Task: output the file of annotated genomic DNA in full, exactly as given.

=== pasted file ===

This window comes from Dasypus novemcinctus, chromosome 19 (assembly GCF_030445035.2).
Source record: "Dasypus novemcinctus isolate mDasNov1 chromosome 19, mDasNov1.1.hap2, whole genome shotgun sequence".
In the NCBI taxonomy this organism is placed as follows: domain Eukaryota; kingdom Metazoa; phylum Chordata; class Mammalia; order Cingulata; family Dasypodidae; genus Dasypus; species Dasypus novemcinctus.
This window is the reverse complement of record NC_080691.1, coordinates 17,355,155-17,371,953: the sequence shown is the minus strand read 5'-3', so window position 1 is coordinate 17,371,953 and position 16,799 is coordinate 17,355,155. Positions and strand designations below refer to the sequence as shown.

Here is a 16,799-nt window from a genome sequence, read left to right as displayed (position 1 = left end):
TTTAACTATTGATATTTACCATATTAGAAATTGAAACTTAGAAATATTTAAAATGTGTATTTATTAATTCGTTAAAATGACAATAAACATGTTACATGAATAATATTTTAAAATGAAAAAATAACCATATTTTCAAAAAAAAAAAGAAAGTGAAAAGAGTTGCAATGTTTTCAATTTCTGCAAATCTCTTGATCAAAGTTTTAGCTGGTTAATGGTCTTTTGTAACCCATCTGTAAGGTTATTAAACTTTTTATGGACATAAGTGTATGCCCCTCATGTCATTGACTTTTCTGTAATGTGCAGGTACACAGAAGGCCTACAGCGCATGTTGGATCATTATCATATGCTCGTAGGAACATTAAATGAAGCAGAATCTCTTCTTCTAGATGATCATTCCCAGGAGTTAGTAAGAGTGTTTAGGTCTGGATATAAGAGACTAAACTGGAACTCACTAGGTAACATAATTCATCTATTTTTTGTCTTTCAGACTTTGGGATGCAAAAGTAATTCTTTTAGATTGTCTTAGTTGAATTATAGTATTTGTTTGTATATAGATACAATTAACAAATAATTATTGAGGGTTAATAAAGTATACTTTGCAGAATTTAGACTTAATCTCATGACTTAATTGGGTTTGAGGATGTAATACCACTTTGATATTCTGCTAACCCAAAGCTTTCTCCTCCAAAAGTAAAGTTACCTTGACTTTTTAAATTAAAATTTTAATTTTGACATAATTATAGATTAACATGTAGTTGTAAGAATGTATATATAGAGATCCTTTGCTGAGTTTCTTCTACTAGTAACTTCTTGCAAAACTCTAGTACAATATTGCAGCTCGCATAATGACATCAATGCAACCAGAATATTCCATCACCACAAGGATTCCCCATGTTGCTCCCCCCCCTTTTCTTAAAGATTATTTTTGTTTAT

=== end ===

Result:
This window comes from Dasypus novemcinctus, chromosome 19 (assembly GCF_030445035.2).
Source record: "Dasypus novemcinctus isolate mDasNov1 chromosome 19, mDasNov1.1.hap2, whole genome shotgun sequence".
In the NCBI taxonomy this organism is placed as follows: domain Eukaryota; kingdom Metazoa; phylum Chordata; class Mammalia; order Cingulata; family Dasypodidae; genus Dasypus; species Dasypus novemcinctus.
This window is the reverse complement of record NC_080691.1, coordinates 17,355,155-17,371,953: the sequence shown is the minus strand read 5'-3', so window position 1 is coordinate 17,371,953 and position 16,799 is coordinate 17,355,155. Positions and strand designations below refer to the sequence as shown.

Here is a 16,799-nt window from a genome sequence, read left to right as displayed (position 1 = left end):
TTTAACTATTGATATTTACCATATTAGAAATTGAAACTTAGAAATATTTAAAATGTGTATTTATTAATTCGTTAAAATGACAATAAACATGTTACATGAATAATATTTTAAAATGAAAAAATAACCATATTTTCAAAAAAAAAAAGAAAGTGAAAAGAGTTGCAATGTTTTCAATTTCTGCAAATCTCTTGATCAAAGTTTTAGCTGGTTAATGGTCTTTTGTAACCCATCTGTAAGGTTATTAAACTTTTTATGGACATAAGTGTATGCCCCTCATGTCATTGACTTTTCTGTAATGTGCAGGTACACAGAAGGCCTACAGCGCATGTTGGATCATTATCATATGCTCGTAGGAACATTAAATGAAGCAGAATCTCTTCTTCTAGATGATCATTCCCAGGAGTTAGTAAGAGTGTTTAGGTCTGGATATAAGAGACTAAACTGGAACTCACTAGGTAACATAATTCATCTATTTTTTGTCTTTCAGACTTTGGGATGCAAAAGTAATTCTTTTAGATTGTCTTAGTTGAATTATAGTATTTGTTTGTATATAGATACAATTAACAAATAATTATTGAGGGTTAATAAAGTATACTTTGCAGAATTTAGACTTAATCTCATGACTTAATTGGGTTTGAGGATGTAATACCACTTTGATATTCTGCTAACCCAAAGCTTTCTCCTCCAAAAGTAAAGTTACCTTGACTTTTTAAATTAAAATTTTAATTTTGACATAATTATAGATTAACATGTAGTTGTAAGAATGTATATATAGAGATCCTTTGCTGAGTTTCTTCTACTAGTAACTTCTTGCAAAACTCTAGTACAATATTGCAGCTCGCATAATGACATCAATGCAACCAGAATATTCCATCACCACAAGGATTCCCCATGTTGCTCCCCCCCCTTTTCTTAAAGATTATTTTTGTTTAT